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Friday, January 26, 2018


This British drama about a man who refused to become a passive polio victim is a four-Kleenex weepie of note. (Review by Patrick Compton – 8/10)

Andrew Garfield and the luminous Claire Foy are marvellous in this touching movie – based on fact –about a man and his wife who changed the attitude of the medical profession to the severely disabled.

The excellent screenplay by William Nicholson effectively recreates Robin Cavendish’s early 1960s campaign for more enlightened treatment of polio sufferers and for the better social integration of the severely disabled. Although the disease hardly exists now, the film’s attitude towards the disabled is as relevant today as it was then.

The movie represents the directorial debut of Andy Serkis who is best known for his motion-capture performances as Gollum in Lord Of The Rings and Caesar in Planet Of The Apes. Although he occasionally overcooks the sentiment, Serkis generally makes an excellent job of it with plenty of English stiff upper lip and humour as his upper-middle class couple and their supporters – complete with cut-glass accents – wage a merry war against the disease.

Cavendish first meets his wife-to-be, Diana, during a cricket match on a village green, launching a straight drive into her tea service. It’s an appropriate image for the privileged, fun-filled life they ought to have led. Instead, after taking his by-now pregnant wife out to Kenya to start his new job as a tea-salesman, he contracts polio and their dreams of happiness appear to have been shattered.

At the time, polio sufferers, who were literally unable to move or even breathe without respirators, were kept incarcerated in hospital for the remainder of their lives, hidden from the world. Cavendish, after going through an extended bout of depression, becomes determined to escape this suffocating fate, even if it costs him his life.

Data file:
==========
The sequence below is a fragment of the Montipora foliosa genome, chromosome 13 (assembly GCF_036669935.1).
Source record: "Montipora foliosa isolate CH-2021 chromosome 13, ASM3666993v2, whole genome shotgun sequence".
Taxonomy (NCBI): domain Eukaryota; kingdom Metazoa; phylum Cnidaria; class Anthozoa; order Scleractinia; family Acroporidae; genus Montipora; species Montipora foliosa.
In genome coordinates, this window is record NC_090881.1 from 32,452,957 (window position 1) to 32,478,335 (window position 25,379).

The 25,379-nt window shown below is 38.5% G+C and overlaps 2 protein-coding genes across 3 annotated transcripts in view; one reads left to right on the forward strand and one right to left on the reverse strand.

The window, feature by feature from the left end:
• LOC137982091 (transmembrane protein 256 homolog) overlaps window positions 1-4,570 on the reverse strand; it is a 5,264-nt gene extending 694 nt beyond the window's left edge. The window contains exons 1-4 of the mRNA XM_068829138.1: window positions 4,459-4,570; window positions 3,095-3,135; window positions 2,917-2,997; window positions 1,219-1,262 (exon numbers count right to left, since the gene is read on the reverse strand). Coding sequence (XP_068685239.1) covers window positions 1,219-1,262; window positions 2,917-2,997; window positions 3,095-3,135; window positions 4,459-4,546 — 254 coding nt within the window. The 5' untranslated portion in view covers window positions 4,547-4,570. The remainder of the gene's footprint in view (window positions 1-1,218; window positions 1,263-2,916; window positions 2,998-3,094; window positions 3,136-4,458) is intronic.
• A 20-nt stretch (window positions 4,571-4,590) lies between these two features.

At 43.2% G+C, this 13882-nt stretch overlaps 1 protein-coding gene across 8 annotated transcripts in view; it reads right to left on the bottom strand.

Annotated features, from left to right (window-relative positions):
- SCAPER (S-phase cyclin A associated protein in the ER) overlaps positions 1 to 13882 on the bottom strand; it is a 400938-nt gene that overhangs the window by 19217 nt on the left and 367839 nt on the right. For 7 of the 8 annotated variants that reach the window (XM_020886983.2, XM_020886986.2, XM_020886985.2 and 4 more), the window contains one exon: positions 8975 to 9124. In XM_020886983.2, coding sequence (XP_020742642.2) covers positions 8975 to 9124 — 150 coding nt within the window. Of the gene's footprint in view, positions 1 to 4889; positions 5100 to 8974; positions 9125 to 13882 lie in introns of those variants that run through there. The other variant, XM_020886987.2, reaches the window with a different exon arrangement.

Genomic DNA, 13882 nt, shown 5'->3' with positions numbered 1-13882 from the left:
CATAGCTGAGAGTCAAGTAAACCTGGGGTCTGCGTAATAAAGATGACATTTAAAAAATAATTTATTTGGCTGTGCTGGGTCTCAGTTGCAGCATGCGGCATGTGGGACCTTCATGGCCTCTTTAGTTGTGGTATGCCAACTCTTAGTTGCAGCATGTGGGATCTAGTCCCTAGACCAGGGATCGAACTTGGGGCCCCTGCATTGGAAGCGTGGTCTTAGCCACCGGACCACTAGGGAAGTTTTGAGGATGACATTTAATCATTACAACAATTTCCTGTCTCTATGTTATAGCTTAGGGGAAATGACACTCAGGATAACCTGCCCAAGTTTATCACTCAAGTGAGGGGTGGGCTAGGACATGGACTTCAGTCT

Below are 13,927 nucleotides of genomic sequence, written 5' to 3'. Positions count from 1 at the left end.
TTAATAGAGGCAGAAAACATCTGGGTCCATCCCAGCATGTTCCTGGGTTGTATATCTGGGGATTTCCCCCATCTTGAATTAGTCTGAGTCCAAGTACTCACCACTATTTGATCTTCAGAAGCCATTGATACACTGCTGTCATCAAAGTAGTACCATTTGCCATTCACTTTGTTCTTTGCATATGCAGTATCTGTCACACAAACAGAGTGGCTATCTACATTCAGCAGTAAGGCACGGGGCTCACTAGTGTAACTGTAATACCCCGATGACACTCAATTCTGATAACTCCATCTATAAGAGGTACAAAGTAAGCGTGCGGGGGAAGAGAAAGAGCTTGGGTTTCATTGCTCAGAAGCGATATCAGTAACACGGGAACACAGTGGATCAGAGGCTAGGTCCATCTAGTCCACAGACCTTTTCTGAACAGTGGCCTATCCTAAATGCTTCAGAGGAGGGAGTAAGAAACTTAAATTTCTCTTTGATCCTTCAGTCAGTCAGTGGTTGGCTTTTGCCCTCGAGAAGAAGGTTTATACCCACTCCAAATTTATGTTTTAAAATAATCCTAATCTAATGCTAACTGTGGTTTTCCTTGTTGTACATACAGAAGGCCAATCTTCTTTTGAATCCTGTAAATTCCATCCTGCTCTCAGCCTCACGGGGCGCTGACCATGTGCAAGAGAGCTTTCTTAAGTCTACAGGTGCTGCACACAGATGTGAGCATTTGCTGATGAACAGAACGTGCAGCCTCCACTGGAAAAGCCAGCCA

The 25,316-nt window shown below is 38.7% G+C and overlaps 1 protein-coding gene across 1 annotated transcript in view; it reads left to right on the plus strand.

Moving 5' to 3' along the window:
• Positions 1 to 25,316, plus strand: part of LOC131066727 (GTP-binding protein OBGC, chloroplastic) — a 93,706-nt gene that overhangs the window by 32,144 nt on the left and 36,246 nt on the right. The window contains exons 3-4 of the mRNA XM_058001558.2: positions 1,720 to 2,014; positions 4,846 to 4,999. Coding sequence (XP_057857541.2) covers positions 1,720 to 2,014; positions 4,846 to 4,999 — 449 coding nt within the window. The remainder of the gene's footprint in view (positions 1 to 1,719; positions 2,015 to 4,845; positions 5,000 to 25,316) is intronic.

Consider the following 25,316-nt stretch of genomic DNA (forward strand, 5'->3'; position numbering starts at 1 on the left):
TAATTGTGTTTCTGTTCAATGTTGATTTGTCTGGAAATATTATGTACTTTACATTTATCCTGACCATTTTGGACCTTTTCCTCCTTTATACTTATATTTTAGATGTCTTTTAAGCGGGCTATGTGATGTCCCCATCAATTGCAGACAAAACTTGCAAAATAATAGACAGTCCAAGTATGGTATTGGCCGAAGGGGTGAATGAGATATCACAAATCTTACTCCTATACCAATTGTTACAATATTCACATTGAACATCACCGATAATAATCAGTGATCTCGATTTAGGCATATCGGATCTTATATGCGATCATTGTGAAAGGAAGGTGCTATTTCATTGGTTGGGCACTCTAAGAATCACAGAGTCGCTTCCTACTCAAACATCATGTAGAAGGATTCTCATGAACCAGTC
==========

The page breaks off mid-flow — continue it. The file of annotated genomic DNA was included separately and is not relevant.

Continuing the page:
Fortunately he has his own fortitude and wonderful support to help him. There's the indefatigable Diana, a cheerful inventor friend (Hugh Bonneville) who comes up with a respirator-equipped wheelchair, and wonderful backing from family and friends – including Tom Hollander who plays both Diana’s lovably eccentric twin brothers.

The film celebrates the way Cavendish chooses to live, giving the finger to what seems to be his miserable fate and raising a glass of claret to an alternative life. Along the way, the stiff English medical and social services establishment comes in for a pummelling, and there is one particularly disturbing sequence in a German medical facility where patients are kept like animals in an experimental institute.

Breathe is about love and loyalty, family and friendship in the face of dreadful odds. And yes, it is both enjoyable and inspirational and moving. Take tissues.

Breathe is showing at Gateway Mall. – Patrick Compton